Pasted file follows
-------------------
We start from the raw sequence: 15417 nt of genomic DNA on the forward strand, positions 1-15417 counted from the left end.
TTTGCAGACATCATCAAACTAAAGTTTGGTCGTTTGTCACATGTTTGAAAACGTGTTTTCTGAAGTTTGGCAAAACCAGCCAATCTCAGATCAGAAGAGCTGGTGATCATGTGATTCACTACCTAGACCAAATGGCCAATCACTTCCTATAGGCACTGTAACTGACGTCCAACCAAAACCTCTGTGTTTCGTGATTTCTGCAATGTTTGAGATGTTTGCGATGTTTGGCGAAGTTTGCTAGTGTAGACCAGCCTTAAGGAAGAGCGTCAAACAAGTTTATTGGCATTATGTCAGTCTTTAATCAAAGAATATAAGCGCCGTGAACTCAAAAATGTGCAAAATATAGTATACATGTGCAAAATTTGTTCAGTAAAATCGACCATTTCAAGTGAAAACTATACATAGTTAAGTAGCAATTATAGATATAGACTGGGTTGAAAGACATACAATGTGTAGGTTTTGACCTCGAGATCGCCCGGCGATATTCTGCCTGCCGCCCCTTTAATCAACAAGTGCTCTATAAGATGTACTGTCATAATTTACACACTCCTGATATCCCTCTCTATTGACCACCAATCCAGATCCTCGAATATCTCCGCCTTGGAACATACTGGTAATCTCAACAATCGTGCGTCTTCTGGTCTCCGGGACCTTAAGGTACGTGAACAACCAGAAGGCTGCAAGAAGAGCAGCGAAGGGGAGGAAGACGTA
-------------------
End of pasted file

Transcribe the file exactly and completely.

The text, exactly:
We start from the raw sequence: 15417 nt of genomic DNA on the forward strand, positions 1-15417 counted from the left end.
TTTGCAGACATCATCAAACTAAAGTTTGGTCGTTTGTCACATGTTTGAAAACGTGTTTTCTGAAGTTTGGCAAAACCAGCCAATCTCAGATCAGAAGAGCTGGTGATCATGTGATTCACTACCTAGACCAAATGGCCAATCACTTCCTATAGGCACTGTAACTGACGTCCAACCAAAACCTCTGTGTTTCGTGATTTCTGCAATGTTTGAGATGTTTGCGATGTTTGGCGAAGTTTGCTAGTGTAGACCAGCCTTAAGGAAGAGCGTCAAACAAGTTTATTGGCATTATGTCAGTCTTTAATCAAAGAATATAAGCGCCGTGAACTCAAAAATGTGCAAAATATAGTATACATGTGCAAAATTTGTTCAGTAAAATCGACCATTTCAAGTGAAAACTATACATAGTTAAGTAGCAATTATAGATATAGACTGGGTTGAAAGACATACAATGTGTAGGTTTTGACCTCGAGATCGCCCGGCGATATTCTGCCTGCCGCCCCTTTAATCAACAAGTGCTCTATAAGATGTACTGTCATAATTTACACACTCCTGATATCCCTCTCTATTGACCACCAATCCAGATCCTCGAATATCTCCGCCTTGGAACATACTGGTAATCTCAACAATCGTGCGTCTTCTGGTCTCCGGGACCTTAAGGTACGTGAACAACCAGAAGGCTGCAAGAAGAGCAGCGAAGGGGAGGAAGACGTA